|How’s the shopping?|
These post-communist days, good. After 1989, Poland entered the capitalist world with a vengeance and has spent the last 9 years making up for lost time. You can spend a lot in the boutiques, or a little on the sidewalk vendor or in the open-air market. You can get some bargains if you seek them, for Poles love to haggle (so bone up on your Polish numbers and your Polish sizes; they’ll come in handy). If you’re looking for items particularly Polish, be on the watch for wooden carvings, amber, lacework, linen embroidery, and posters. Polish posters are renowned, and can be gotten quite reasonably in the off-tourist sites.
If you go into a self-service store (‘samo-obsluga’), remember two things: get a basket and watch your place in line. Although the stores have changed, some of the communist habits remain. Baskets, which regulate the number of people in a store, can usually be found somewhere near the entrance. If you don’t see any, wait until a departing customer empties one. Note, you will be chastised if you are without one. Even if you’re a tourist and a foreigner and don’t understand Polish, they won’t let you get away with it.
Once you’ve found what you want, get in line. Don’t be surprised if the person behind you stands rather close. Back in the day, standing in line was the national past-time. A small gap between you and the person next to you might be exploited by someone more on the ball, increasing the already lengthy time in line.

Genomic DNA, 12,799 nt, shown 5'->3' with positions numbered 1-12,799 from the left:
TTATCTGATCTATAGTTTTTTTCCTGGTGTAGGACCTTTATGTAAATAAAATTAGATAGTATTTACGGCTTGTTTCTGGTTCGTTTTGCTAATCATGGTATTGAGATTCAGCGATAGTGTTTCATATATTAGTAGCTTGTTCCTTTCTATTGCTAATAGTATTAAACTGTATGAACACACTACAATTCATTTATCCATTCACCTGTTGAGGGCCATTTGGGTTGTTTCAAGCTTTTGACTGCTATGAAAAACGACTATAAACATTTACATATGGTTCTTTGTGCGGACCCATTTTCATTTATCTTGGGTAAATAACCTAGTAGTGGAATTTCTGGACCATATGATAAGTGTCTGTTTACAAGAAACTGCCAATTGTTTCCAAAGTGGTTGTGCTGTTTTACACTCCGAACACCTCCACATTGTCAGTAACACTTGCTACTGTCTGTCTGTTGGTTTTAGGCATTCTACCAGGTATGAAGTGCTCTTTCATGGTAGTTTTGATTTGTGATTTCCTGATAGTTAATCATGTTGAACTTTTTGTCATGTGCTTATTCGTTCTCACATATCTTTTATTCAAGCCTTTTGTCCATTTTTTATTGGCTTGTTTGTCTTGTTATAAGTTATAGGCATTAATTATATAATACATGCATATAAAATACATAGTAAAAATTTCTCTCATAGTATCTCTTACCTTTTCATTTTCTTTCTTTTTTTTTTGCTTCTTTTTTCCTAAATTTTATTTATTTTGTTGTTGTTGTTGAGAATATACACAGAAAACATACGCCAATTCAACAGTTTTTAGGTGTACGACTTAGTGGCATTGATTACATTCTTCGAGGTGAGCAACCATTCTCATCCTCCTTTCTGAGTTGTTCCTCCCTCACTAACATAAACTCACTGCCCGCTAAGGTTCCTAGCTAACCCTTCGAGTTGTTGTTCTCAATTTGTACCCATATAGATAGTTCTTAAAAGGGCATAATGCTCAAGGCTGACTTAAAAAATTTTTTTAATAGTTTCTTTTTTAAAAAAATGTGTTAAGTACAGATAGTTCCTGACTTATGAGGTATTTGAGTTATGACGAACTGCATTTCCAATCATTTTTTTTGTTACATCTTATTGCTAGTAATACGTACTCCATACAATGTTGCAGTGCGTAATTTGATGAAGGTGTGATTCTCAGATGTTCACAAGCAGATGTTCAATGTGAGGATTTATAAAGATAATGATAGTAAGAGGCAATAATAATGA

And once you’ve got your goods, you might have to ask for a bag (‘torebka’). Sometimes they remember to give one, sometimes they don’t. To avoid this uncertainty, you can simply carry one with you.
|Is anything open 24 hours?|
Yes. Look for ‘nonstop’, or ’24 godz.’ or ‘cala doba’ on a shop window. There aren’t many, but they do exist.
Otherwise, expect to go grocery shopping anywhere from 6.00 to mid-afternoon in a rural area (later in the major cities). Non-food stores open around 11.00 and close around 18.00 (plus/minus an hour). Most hours are shortened on Saturdays, and non-existent on Sundays, so keep that in mind if you’re looking for a special gift.
Likewise, museums are often closed one day of the week, and tend to bar new visitors at least one half hour before actual closing time (some even stretch it to an hour before).